Cargill’s CEO has given an interview to Time magazine. It is too wide-ranging to be summarized, but I did like his answer to a question as to the best way to feed the world’s growing population. “Make sure that you can travel across borders. Don’t erect trade barriers. Don’t use food as a weapon. Practice comparative advantage. Use your natural resources of your region, grow what is best suited for the soil, the climate, the access to water.” (Well said!)

And finally, you will be familiar with arabica and robusta coffee but have you tried liberica coffee. It accounts for less than one per cent of world coffee production, is expensive to grow and harvest, but I, for one, would love to try it!

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Weekly Media Monitor

The United Nations Intergovernmental Panel on Climate Change (IPCC) has published a new report on global climate change. One of the authors has warned that ‘If we do not halt our emissions soon, our future climate could well become some kind of hell on Earth.’ The last decade has been hotter than any period in 125,000 years. Atmospheric CO₂ is at a two-million-year peak, while methane and nitrous oxide levels are the highest for at least the last 800,000 years. Methane has a ‘warming potential’ more than 80 times that of CO2.

However, all is not lost. The Guardian writes that ‘everything we need to avoid the exponential impacts of climate change is doable. But it depends on solutions moving exponentially faster than impacts.’ Planting trees is apparently, not going to solve the problem. In a new report, Oxfam argues that an over-reliance on tree-planting to offset carbon emissions could push food prices up 80 per cent by 2050.

With the meat industry blamed for being part of the problem, people are increasing shining the spotlight on alternative meat (alt-meat) products (both plant-based and cultured meat)

In a new report (that a friend of mine calls ‘science fiction’), Rethinx predicts that the US cattle farming industry will be bankrupt by 2030. The think tank adds that ‘all other commercial livestock industries worldwide will quickly follow the same fate, as will commercial fisheries and aquaculture.’

The report authors argue that Precision Fermentation (PF) will make protein production five times cheaper by 2030 and 10 times cheaper by 2035 than existing animal proteins. They write that ‘foods made with them will be higher quality, safer, more consistent, and available in a far wider variety than the animal-derived products they replace.’ They add that the new PF foods will be up to 100 times more land efficient, 10-25 times more feedstock efficient, 20 times more time-efficient, and ten times more water-efficient. They will also produce far less waste.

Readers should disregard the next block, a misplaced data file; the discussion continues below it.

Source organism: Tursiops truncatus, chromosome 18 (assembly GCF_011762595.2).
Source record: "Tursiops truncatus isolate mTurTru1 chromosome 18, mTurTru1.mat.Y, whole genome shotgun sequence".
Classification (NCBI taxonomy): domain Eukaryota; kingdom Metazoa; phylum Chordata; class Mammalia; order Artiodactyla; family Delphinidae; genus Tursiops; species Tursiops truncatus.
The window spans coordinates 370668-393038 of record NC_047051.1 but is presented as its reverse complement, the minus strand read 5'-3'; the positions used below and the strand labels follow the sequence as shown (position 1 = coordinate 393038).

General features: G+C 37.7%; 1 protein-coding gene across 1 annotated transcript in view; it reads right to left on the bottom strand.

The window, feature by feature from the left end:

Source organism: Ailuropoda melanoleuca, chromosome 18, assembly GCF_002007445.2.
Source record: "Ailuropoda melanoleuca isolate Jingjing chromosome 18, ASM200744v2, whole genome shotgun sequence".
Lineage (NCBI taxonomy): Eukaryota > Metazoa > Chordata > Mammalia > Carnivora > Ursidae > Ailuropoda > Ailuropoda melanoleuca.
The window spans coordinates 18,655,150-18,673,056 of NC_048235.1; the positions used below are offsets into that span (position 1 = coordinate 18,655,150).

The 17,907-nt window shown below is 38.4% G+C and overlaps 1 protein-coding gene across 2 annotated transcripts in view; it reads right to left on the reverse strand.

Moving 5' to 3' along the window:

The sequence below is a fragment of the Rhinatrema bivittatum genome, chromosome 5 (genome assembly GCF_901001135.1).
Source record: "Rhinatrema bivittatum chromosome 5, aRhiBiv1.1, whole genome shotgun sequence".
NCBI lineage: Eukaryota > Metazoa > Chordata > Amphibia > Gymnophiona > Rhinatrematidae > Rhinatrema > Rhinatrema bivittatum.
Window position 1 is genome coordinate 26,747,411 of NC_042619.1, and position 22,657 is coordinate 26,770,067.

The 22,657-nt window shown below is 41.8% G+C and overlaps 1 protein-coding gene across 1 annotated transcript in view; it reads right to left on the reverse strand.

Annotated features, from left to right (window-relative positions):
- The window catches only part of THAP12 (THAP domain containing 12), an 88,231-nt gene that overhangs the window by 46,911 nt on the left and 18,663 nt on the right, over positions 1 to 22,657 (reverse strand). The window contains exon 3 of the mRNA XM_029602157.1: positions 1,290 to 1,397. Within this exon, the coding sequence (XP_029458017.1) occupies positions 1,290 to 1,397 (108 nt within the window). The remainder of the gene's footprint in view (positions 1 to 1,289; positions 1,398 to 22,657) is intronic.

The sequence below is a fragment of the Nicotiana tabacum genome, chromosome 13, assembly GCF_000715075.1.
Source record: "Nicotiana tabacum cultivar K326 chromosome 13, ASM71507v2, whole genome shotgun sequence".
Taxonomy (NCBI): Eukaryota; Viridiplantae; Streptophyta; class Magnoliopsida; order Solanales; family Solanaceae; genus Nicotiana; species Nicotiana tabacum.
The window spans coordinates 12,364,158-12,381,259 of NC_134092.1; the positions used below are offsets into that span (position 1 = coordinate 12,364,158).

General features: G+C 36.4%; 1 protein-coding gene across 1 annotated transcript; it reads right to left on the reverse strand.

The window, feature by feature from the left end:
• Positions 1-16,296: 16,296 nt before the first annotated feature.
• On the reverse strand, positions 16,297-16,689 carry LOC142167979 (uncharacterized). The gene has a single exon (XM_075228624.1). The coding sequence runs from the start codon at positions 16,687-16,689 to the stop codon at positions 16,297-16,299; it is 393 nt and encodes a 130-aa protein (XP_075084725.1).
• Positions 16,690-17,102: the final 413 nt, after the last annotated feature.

Impossible Foods CEO is on the same message and wants to end all animal farming by 2035. Meanwhile, the CEO of Beyond Meat sees his company working to make this ‘the first generation of humans to separate meat from animals.’

If they are correct, what will the end of animal farming mean for producers and the rural communities they support?  In a series of 37 interviews, the Breakthrough Institute has tried to answer just that question. The conclusion? The situation for meat producers and meatpackers is not unlike that for coal miners and oil workers before natural gas, wind energy, and solar power took over a big chunk of the market.

Bloomberg joins the conversation with a video that argues that the alt-meat sector will only take significant market share once it develops whole cuts rather than burgers. In another article, Bloomberg claims that cell-cultured meat will be doomed if it doesn’t get its marketing right. They suggest that the sector should stop calling it lab meat.

The world is not just switching away from meat. It is also moving away from dairy. The Guardian interviews the self-proclaimed Queen of Vegan Cheese about the growing demand for non-dairy products and how farmers can make the switch. Figures from Euromonitor show that the dairy alternatives market is the fastest-growing sector among packaged foods and worth £2.5bn in western Europe in 2020-21. The UK market has grown by 69 per cent over the past five years, with non-soya-based milk increasing by 129 per cent.